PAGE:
Dec 8, 2013; Washington, DC, USA; Maryland Terrapins head coach Mark Turgeon argues a call made by a official during the first half at Verizon Center. George Washington Colonials defeated Maryland Terrapins 77-75.Mandatory Credit: Tommy Gilligan-USA TODAY Sports
The Terps basketball team got a lot better today when they announced the acquisition of Georgia Tech transfer Robert Carter Jr. to the program. Well, maybe they didn’t get better today, but they did get better in the future. The 2015 season feels a long ways away, but it’s never too early to gain some perspective on Maryland’s situation moving forward.
The Roster Situation
In 2015, when Bob Carter will be eligible, here’s how the Terps roster stacks up:
1.) Michal Cekovsky (SO)
2.) Trayvon Reed (SO)
3.) Dion Wiley (SO)
4.) Melo Trimble (SO)
5.) Jared Nickens (SO)
6.) Robert Carter Jr. (RS-JR)
7.) Damonte Dodd (JR)
8.) Jake Layman (SR)
As it stands, Maryland will have spots 9 through 13 wide open to bring in players, as an eight man rotation is incredibly unwise in college hoops. Even this is not exactly set in stone, as players leave unexpectedly all the time nowadays (see: Maryland offseason, 2014). The only guaranteed departures on Maryland’s roster are Dez Wells and Evan Smotrycz, both of whom are rising seniors.
Assuming everyone else stays in place, the acquisition of Carter helps immensely with replicating the resident starting power forward, Smotrycz, at the very least. Smotrycz and Carter are actually two very similar players offensively; both capable of hitting it from anywhere. The biggest difference is that whereas Carter is a very streaky shooter from deep (just enough to keep defenses honest at 27% for his career), Smotrycz is elite from there (career 39% shooter). Smotrycz is a better passer and safer with the ball, too.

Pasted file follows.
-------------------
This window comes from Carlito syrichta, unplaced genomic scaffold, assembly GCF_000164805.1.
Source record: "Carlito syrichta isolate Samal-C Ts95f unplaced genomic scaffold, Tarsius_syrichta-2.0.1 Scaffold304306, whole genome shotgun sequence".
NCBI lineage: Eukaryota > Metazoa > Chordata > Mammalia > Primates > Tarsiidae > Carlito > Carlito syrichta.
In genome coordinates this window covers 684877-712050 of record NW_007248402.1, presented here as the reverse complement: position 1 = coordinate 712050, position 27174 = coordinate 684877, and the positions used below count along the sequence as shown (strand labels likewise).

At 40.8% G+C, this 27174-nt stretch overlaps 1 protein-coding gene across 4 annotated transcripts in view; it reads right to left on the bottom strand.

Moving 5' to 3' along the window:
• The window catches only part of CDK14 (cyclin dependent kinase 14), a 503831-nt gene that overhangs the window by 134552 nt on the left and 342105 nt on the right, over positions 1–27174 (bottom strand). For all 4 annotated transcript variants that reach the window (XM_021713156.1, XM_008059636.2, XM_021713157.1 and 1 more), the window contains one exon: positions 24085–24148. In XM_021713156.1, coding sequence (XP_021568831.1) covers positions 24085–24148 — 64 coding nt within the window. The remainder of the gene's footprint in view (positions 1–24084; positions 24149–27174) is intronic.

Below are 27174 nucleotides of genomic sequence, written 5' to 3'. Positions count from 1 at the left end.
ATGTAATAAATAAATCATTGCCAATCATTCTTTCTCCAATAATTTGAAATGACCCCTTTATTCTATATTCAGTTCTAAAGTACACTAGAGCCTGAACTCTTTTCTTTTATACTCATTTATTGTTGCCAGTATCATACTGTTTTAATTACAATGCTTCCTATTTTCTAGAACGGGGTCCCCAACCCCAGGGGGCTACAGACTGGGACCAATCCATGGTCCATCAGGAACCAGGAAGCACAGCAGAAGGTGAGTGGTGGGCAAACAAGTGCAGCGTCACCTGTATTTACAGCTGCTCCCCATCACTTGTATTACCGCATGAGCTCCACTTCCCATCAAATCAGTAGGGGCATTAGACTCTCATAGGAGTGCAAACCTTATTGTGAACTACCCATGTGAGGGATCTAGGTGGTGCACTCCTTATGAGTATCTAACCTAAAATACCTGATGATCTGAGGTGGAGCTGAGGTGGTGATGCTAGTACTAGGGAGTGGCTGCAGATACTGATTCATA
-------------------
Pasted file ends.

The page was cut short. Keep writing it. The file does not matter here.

Defensively, while the two both have their deficiencies on that end of the floor, Carter is an upgrade in a few ways. Smotrycz isn’t a bad rebounder by any stretch, collecting 12% of all available rebounds and almost 7% of offensive boards. That said, Carter is closer to Charles Mitchell in his approach to rebounding (though not quite on par). Carter grabbed 28% of all defensive rebounds available, good for 7th in the ACC. Carter doesn’t foul as often, blocks more shots per minute, and doesn’t give up as much size as Smotrycz. Both players have a tendency to slack off at times on the defensive end, however, as many Tech fans will attest happened with Carter Jr.
Should Carter be in shape following a year in wait, he’ll start right away.
Will Maryland Add Another Transfer This Offseason?
West Virginia guard Terry Henderson is visiting Maryland over the weekend, and could end up as a Terrapin (though he has stated he will take other visits). Henderson was a capable scorer for the Mountaineers last season, and acquiring him would give Maryland a proven commodity in 2015. Of course, Wiley and Nickens could easily emerge to become very capable players, but there’s nothing wrong with adding on another piece that’s guaranteed to be solid. Competition is always good.
Who Do The Terps Grab In 2015?
Maryland’s 2015 class, from a needs standpoint, is only lacking one thing: more point guard play. Melo Trimble is the only point guard on the books, and bolstering that position would be huge. 2015 PG Justin Robinson (St. James) would be one guy Maryland could look at to fill that need, as he’s a true point guard that might need a year or two as a backup before becoming a steady contributor. But Paul VI G Kevin Dorsey is a name being thrown around recently as a very real target for the Terps, and Gonzaga G Bryant Crawford has become a big name for them as well. Regardless, Maryland’s only real foreseeable hole is in the backcourt.
The Terps could also use a backup to Carter Jr. in the frontcourt, as Cekovksy is still an unproven commodity, and a true small forward. Right now, Maryland wants to address that with forward Esa Ahmad (Shaker Heights), G-F Joshua Reaves (Oak Hill), or guard-forward Chris Clarke (Cape Henry Collegiate). Reaves and Clarke are similar high motor wing defenders, whereas Ahmad is more of a power forward.